September 23, 2023
  • 10:49 am New Home on the Web for the AASHTO Journal
  • 12:07 pm Buttigieg Defends USDOT FY 2024 Budget at Hearing
  • 12:01 pm AASHTO Offers Robust Program for 2023 Spring Meeting
  • 11:58 am Will ‘Happiness’ Be the Next Key Transportation Metric?
  • 11:54 am FTA Plans to Beef up Transit Worker Protections

With non-essential travel largely ground to a halt due to COVID-19, the ability of various transportation segments – airports, the cruise line industry, and toll roads – to maintain revenues and passenger traffic volumes will be “an increasing challenge,” according to a new report issued by Fitch Ratings on July 14.

[Above photo by the Port of Tampa Bay.]

Federal monies that airports can use for any lawful purpose and existing funds held in unrestricted reserves and construction accounts will soften the blow somewhat,” noted Seth Lehman, Fitch’s senior director, in a statement.

Seth Lehman

“That said, obtaining broad airline support will be more difficult until the aviation environment recovers,” he added.

As a result, he said airports are likely to either defer expansionary projects or scale back less essential projects altogether to offset cash flow weakness.

Meanwhile, Lehman pointed out that the Center for Disease Control’s current “no sail order” has put a lid on cruise travel through at least Sept. 15 and will put substantial pressure on cruise operator passenger levels through at least the end of the third quarter.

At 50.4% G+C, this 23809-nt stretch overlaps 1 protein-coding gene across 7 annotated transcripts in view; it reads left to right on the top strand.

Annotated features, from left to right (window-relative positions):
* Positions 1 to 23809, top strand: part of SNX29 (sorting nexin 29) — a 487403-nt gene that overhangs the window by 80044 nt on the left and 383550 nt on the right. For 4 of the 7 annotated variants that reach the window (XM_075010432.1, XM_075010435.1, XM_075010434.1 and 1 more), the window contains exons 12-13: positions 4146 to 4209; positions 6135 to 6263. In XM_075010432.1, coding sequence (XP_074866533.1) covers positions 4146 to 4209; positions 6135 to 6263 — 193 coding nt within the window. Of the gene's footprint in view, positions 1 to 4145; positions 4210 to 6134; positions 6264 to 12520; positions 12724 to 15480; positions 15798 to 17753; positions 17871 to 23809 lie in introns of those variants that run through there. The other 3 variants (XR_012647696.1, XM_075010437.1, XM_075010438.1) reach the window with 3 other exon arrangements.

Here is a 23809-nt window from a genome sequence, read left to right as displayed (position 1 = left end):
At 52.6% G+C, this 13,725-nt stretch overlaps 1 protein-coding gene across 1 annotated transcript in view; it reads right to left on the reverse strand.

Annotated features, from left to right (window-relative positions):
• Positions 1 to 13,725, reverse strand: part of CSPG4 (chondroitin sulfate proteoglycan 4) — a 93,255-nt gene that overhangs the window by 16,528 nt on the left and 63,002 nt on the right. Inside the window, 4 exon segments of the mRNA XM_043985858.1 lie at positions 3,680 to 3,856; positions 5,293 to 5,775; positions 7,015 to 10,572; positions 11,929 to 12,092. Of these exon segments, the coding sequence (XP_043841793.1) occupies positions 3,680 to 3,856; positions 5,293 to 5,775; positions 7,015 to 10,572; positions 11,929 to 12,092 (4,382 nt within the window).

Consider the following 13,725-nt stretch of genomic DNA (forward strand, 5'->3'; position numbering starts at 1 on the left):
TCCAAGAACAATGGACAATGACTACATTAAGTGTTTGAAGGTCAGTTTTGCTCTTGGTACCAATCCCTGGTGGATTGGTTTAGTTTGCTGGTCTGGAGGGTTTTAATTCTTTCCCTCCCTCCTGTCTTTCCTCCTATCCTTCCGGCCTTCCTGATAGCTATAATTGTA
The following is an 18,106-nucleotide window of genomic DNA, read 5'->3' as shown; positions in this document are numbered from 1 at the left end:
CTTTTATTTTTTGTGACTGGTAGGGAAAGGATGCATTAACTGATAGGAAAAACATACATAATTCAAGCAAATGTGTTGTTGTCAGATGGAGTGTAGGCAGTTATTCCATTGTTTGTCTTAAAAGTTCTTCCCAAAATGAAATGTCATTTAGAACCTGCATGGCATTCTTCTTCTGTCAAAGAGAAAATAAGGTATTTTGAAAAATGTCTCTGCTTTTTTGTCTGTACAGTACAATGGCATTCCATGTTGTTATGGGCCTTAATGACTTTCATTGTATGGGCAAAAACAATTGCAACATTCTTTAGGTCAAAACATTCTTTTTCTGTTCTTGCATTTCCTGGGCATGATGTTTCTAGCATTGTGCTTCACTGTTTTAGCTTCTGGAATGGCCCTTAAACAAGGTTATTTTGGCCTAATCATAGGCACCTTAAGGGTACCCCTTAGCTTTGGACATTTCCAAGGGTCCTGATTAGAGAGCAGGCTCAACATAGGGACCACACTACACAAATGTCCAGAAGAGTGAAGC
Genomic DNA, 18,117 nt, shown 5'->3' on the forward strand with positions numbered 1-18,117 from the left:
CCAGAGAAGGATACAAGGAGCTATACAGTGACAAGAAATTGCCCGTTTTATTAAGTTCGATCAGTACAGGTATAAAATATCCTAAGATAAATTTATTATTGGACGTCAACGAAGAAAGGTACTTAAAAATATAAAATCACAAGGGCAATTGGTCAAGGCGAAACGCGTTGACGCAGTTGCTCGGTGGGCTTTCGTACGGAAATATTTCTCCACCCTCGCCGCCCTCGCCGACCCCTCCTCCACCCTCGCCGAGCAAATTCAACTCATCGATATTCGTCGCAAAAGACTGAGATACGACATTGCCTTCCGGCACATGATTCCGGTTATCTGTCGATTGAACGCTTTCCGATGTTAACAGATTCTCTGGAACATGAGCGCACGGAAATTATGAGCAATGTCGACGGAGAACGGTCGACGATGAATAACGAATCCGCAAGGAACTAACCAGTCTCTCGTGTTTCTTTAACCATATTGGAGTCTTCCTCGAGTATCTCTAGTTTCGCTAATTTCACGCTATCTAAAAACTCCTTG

“Ports are shielded to some extent thanks to minimum annual guarantees with cruise operators, though most cruise ports were operating well above their minimum annual guarantees level in recent years,” he explained.

Photo via Wikipedia

“Cruise lines at some ports invoked force majeure clauses under their contracts due to the coronavirus, which may provide cruise lines relief from meeting their minimum annual guarantee levels during their contract year if cruise operations are suspended for a long period,” Lehman said.

This also brings into question how traffic for nearby toll roads will be affected if cruise demand continues to hover at around 50 percent, he added.

“Lower cruise demand will undoubtedly have an effect, but it is doubtful it would be sufficient in isolation to lead to negative rating actions for toll roads,” Lehman noted.

“Regions that serve large numbers of cruise passengers like Miami and Fort Lauderdale have a significant tourism component to their economies, but tend to be midsize to large and growing with increasingly diverse economic activity,” he pointed out.

%d bloggers like this: